Garfield; Minot, born October 19, 1795,
twin, died August 6, 1798; Calvin, men-
tioned below; Sarah, born 1806, died
March, 1839, married Asher Parker.

(VI) Calvin Farnsworth, son of Jesse
Farnsworth, was born at Shirley, Sep-
tember 14, 1799, died in 1879. For many
years he manufactured wooden band
boxes, before the era of pasteboard. He
prepared the wood by machinery of his
own invention. The boxes were papered
with wall paper of appropriate design and
doubtless in some garrets may be found
samples of his handiwork containing the

bonnets of a past generation. He mar-
ried, August 4, 1822, Pluma Adams, of
Lunenburg. She died in 1876. They
lived for a time in Shirley, but during
most of their married life in Lunenburg.
Children : Pluma, born 1824, married
Jacob M. Boutelle; Sarah, 1826, married
Chauncey Bartlett ; Charlotte, 1829, mar-
ried Micah M. Boutelle; Calvin, men-
tioned below; Stephen, 1833, died 1837;
Ellen, 1836, married James H. Smith, and
had three children, Nellie, Orren and
Charles Smith ; Caroline, 1840, married
Moses Mclntyre, and had a daughter,
Alma Mclntyre; Stephen, 1842, married
(first) Fanny Thompson, (second) Flora

(VII) Calvin (2) Farnsworth, son of
Calvin (1) Farnsworth, was born at
Lunenburg, November 20, 1831. He at-
tended the district schools of his native
town. At the age of seventeen he began
his career as driver of a stage plying
between the Lunenburg railroad station
and the village. Soon afterward he went
to Fitchburg where he worked for one
year in a restaurant. In spite of his youth,
he persuaded President Phillips of the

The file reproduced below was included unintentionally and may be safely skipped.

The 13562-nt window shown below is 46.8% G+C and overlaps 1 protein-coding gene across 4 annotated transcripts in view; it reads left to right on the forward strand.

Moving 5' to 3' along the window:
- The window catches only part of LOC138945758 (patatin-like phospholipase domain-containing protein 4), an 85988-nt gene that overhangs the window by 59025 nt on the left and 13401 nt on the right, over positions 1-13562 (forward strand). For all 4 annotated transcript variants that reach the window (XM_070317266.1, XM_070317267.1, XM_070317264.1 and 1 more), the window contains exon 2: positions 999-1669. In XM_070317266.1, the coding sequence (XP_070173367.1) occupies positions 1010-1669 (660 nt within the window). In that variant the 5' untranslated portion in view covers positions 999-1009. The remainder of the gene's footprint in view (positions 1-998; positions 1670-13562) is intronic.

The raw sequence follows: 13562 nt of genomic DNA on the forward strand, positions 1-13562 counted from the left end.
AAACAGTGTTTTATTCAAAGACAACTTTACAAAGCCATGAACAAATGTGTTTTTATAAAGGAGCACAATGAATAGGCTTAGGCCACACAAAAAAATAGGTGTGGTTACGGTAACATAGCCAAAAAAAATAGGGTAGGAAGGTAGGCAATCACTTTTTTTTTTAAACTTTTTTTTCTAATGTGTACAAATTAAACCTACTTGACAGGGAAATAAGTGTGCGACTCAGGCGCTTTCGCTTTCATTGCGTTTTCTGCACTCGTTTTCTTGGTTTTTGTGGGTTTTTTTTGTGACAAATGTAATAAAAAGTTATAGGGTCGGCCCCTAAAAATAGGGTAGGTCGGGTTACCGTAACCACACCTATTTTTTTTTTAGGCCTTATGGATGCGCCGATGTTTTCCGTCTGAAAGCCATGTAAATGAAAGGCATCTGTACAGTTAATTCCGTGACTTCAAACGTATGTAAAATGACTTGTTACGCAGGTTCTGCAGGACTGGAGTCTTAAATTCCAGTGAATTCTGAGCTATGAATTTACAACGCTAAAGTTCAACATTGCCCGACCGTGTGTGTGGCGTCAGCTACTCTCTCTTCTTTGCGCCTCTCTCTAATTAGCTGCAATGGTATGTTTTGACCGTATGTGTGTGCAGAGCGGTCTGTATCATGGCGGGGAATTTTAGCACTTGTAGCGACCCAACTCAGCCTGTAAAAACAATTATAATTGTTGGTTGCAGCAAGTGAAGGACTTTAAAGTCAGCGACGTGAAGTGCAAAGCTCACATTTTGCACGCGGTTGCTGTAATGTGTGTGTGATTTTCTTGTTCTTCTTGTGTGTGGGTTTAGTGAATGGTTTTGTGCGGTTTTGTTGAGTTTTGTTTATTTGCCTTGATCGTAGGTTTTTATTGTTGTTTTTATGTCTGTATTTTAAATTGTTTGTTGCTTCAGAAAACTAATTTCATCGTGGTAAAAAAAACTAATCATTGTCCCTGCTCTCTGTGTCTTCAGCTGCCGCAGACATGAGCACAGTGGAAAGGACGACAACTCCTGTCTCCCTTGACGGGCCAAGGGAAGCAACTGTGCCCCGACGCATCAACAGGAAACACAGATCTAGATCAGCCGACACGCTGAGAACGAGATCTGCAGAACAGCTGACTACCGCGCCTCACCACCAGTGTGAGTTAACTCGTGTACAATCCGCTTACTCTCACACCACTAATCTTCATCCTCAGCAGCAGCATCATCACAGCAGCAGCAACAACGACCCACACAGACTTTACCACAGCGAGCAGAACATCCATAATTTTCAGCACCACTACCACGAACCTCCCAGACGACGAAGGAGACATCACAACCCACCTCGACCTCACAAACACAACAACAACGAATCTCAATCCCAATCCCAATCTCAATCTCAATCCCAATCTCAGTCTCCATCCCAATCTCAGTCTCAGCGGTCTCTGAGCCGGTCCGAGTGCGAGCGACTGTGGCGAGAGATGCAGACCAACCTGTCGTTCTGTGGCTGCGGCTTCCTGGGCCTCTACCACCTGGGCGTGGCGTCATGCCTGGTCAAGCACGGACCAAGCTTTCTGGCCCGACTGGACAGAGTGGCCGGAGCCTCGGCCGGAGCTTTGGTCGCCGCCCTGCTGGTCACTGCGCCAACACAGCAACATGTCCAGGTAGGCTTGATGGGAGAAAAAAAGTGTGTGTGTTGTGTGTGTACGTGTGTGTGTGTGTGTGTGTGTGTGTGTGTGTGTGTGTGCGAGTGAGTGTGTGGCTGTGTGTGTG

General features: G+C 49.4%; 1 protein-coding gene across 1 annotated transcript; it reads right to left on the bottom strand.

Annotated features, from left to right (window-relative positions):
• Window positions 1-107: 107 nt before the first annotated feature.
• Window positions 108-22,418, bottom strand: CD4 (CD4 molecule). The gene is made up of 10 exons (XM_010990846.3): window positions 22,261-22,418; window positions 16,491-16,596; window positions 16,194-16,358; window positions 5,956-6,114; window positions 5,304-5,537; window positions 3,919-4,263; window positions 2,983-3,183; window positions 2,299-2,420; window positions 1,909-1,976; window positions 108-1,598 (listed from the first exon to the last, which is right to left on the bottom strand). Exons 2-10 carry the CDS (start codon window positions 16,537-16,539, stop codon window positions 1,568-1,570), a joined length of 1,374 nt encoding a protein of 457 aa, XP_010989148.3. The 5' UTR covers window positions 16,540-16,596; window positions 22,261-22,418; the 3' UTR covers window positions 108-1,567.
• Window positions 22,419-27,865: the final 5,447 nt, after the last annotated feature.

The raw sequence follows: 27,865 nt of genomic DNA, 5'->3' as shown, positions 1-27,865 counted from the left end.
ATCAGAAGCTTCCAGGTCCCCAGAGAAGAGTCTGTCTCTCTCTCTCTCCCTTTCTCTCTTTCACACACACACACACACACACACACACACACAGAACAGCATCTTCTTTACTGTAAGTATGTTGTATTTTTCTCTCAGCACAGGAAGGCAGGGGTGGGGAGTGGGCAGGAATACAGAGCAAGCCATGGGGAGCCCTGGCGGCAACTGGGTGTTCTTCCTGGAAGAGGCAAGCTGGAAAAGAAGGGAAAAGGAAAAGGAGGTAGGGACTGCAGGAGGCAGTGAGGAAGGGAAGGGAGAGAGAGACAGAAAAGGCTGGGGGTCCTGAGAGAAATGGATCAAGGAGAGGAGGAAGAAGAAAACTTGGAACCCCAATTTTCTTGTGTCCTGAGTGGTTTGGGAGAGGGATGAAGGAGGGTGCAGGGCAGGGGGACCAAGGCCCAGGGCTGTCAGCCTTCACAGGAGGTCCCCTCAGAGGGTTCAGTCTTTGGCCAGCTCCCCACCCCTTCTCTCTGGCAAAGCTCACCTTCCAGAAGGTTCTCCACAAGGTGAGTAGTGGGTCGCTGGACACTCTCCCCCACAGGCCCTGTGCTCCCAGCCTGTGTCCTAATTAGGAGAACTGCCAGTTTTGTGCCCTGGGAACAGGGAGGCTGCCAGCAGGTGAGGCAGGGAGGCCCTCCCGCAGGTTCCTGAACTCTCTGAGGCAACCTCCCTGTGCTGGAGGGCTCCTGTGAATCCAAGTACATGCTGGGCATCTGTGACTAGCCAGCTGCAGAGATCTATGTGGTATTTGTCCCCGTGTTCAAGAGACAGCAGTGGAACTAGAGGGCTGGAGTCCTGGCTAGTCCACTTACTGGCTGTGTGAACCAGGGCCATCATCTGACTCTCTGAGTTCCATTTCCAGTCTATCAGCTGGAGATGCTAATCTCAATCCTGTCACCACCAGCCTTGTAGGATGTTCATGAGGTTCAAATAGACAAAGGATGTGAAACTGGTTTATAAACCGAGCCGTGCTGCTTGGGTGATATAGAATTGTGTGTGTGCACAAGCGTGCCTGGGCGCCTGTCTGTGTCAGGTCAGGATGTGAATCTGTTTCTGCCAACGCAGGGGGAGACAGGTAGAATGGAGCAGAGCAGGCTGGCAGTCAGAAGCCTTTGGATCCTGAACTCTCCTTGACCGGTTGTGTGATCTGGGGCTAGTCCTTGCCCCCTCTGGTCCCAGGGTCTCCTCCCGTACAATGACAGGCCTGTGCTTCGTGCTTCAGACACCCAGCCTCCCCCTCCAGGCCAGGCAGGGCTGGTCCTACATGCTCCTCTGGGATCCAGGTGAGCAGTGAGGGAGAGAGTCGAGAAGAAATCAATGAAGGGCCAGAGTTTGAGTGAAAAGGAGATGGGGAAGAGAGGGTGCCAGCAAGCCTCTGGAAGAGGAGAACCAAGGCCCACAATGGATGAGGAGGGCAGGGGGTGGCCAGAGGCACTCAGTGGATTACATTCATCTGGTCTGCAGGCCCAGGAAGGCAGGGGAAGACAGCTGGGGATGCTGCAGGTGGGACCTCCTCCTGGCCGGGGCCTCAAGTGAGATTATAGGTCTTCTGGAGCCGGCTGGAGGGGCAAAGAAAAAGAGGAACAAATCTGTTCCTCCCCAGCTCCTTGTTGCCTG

Fitchburg railroad to give him a trial as
baggage man in the train between Fitch-
burg and Worcester, and he demonstrated
his ability in that position and afterward
was made conductor. After four years in
charge of the train he resigned. When
he left the service of the road the presi-
dent made him a present of a silver
pitcher and salver and celebrated his de-
parture by giving him a dinner. For a
few years he had the contract for carry-
ing the mail between the Worcester post
office and railroad station. Then he
started again in the railroad business as
brakeman on the Boston & Worcester
railroad and soon became conductor
again. After six years he resigned to take
charge of a drawing-room car line run-



ning from Fall River to the White Moun-
tains, but the line proved unprofitable
and the service was discontinued. What
seemed to be a misfortune proved to be
a boon to Mr. Farnsworth. Instead of
returning to the railroad business, he
evolved the idea of a parcel room where
packages could be safely left at the rail-
road station for a small fee. When he
proposed the scheme to President Lin-